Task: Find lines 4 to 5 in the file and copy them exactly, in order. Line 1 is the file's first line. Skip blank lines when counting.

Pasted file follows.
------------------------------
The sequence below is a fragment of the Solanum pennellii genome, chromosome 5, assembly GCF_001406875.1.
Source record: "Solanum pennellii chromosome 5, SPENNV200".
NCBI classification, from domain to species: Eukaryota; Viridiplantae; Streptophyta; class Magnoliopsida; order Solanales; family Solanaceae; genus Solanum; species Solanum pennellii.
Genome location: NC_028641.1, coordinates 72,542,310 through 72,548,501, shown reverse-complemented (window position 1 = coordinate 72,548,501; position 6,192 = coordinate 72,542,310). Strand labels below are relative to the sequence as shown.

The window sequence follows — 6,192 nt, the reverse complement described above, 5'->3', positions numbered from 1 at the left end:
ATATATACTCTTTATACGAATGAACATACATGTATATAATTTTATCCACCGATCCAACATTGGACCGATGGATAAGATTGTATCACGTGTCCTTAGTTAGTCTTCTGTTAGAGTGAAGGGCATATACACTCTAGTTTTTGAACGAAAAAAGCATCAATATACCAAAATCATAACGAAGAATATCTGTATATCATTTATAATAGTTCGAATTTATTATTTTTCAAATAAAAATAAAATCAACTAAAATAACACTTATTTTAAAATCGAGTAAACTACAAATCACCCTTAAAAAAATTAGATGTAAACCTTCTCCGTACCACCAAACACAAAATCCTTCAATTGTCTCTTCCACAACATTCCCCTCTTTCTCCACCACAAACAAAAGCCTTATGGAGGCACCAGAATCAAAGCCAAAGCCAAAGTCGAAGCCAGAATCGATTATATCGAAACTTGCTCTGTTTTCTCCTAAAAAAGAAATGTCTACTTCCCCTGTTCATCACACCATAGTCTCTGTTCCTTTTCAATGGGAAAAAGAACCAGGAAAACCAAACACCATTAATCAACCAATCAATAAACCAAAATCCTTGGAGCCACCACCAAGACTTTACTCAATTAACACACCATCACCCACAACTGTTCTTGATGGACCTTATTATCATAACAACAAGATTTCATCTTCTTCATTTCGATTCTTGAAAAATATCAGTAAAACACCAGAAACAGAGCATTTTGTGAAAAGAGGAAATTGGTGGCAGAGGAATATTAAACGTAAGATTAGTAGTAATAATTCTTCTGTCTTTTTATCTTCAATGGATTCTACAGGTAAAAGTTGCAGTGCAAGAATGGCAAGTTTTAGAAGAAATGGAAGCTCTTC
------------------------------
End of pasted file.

Genome location: NC_028641.1, coordinates 72,542,310 through 72,548,501, shown reverse-complemented (window position 1 = coordinate 72,548,501; position 6,192 = coordinate 72,542,310). Strand labels below are relative to the sequence as shown.

The window sequence follows — 6,192 nt, the reverse complement described above, 5'->3', positions numbered from 1 at the left end: